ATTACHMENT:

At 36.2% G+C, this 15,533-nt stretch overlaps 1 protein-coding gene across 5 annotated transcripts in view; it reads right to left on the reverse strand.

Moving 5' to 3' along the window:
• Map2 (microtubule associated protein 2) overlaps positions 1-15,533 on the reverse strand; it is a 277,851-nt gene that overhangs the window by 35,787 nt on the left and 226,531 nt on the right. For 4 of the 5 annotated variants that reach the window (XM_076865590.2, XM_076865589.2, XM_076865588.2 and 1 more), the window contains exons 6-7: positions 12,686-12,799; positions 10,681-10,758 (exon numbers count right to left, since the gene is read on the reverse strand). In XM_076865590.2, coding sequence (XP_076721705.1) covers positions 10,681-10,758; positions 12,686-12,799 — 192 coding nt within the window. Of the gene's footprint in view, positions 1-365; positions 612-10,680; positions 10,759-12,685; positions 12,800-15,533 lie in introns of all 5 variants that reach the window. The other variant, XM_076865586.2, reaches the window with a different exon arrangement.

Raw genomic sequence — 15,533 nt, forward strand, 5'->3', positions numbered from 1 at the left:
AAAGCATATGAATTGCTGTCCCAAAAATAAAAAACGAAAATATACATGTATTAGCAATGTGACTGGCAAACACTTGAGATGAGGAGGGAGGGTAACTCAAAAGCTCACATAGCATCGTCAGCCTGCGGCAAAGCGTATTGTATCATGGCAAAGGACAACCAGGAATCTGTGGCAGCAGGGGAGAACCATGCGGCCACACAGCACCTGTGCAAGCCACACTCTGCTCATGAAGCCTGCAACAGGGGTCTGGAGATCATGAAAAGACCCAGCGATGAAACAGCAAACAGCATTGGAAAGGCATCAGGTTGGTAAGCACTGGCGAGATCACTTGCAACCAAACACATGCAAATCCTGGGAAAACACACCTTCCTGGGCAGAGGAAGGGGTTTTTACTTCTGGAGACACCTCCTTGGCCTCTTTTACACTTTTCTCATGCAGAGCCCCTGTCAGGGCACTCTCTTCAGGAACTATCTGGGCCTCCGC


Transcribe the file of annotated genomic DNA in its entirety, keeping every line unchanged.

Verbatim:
At 36.2% G+C, this 15,533-nt stretch overlaps 1 protein-coding gene across 5 annotated transcripts in view; it reads right to left on the reverse strand.

Moving 5' to 3' along the window:
• Map2 (microtubule associated protein 2) overlaps positions 1-15,533 on the reverse strand; it is a 277,851-nt gene that overhangs the window by 35,787 nt on the left and 226,531 nt on the right. For 4 of the 5 annotated variants that reach the window (XM_076865590.2, XM_076865589.2, XM_076865588.2 and 1 more), the window contains exons 6-7: positions 12,686-12,799; positions 10,681-10,758 (exon numbers count right to left, since the gene is read on the reverse strand). In XM_076865590.2, coding sequence (XP_076721705.1) covers positions 10,681-10,758; positions 12,686-12,799 — 192 coding nt within the window. Of the gene's footprint in view, positions 1-365; positions 612-10,680; positions 10,759-12,685; positions 12,800-15,533 lie in introns of all 5 variants that reach the window. The other variant, XM_076865586.2, reaches the window with a different exon arrangement.

Raw genomic sequence — 15,533 nt, forward strand, 5'->3', positions numbered from 1 at the left:
AAAGCATATGAATTGCTGTCCCAAAAATAAAAAACGAAAATATACATGTATTAGCAATGTGACTGGCAAACACTTGAGATGAGGAGGGAGGGTAACTCAAAAGCTCACATAGCATCGTCAGCCTGCGGCAAAGCGTATTGTATCATGGCAAAGGACAACCAGGAATCTGTGGCAGCAGGGGAGAACCATGCGGCCACACAGCACCTGTGCAAGCCACACTCTGCTCATGAAGCCTGCAACAGGGGTCTGGAGATCATGAAAAGACCCAGCGATGAAACAGCAAACAGCATTGGAAAGGCATCAGGTTGGTAAGCACTGGCGAGATCACTTGCAACCAAACACATGCAAATCCTGGGAAAACACACCTTCCTGGGCAGAGGAAGGGGTTTTTACTTCTGGAGACACCTCCTTGGCCTCTTTTACACTTTTCTCATGCAGAGCCCCTGTCAGGGCACTCTCTTCAGGAACTATCTGGGCCTCCGC